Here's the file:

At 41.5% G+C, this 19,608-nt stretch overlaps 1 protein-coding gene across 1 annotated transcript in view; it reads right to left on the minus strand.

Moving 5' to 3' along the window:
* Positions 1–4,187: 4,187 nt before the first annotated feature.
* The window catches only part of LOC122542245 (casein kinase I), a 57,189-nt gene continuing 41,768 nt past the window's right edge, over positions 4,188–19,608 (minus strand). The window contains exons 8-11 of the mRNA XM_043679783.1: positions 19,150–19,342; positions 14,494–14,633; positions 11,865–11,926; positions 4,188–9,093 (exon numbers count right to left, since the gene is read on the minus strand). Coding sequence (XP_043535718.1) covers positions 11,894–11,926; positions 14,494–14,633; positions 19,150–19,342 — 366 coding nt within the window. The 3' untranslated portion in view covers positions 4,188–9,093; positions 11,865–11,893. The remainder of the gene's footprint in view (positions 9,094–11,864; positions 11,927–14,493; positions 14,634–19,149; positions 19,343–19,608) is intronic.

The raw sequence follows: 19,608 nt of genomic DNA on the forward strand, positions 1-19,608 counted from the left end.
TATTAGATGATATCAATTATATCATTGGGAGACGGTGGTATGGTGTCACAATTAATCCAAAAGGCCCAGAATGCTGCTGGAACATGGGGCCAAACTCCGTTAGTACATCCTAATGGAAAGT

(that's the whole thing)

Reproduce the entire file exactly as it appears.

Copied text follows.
At 41.5% G+C, this 19,608-nt stretch overlaps 1 protein-coding gene across 1 annotated transcript in view; it reads right to left on the minus strand.

Moving 5' to 3' along the window:
* Positions 1–4,187: 4,187 nt before the first annotated feature.
* The window catches only part of LOC122542245 (casein kinase I), a 57,189-nt gene continuing 41,768 nt past the window's right edge, over positions 4,188–19,608 (minus strand). The window contains exons 8-11 of the mRNA XM_043679783.1: positions 19,150–19,342; positions 14,494–14,633; positions 11,865–11,926; positions 4,188–9,093 (exon numbers count right to left, since the gene is read on the minus strand). Coding sequence (XP_043535718.1) covers positions 11,894–11,926; positions 14,494–14,633; positions 19,150–19,342 — 366 coding nt within the window. The 3' untranslated portion in view covers positions 4,188–9,093; positions 11,865–11,893. The remainder of the gene's footprint in view (positions 9,094–11,864; positions 11,927–14,493; positions 14,634–19,149; positions 19,343–19,608) is intronic.

The raw sequence follows: 19,608 nt of genomic DNA on the forward strand, positions 1-19,608 counted from the left end.
TATTAGATGATATCAATTATATCATTGGGAGACGGTGGTATGGTGTCACAATTAATCCAAAAGGCCCAGAATGCTGCTGGAACATGGGGCCAAACTCCGTTAGTACATCCTAATGGAAAGT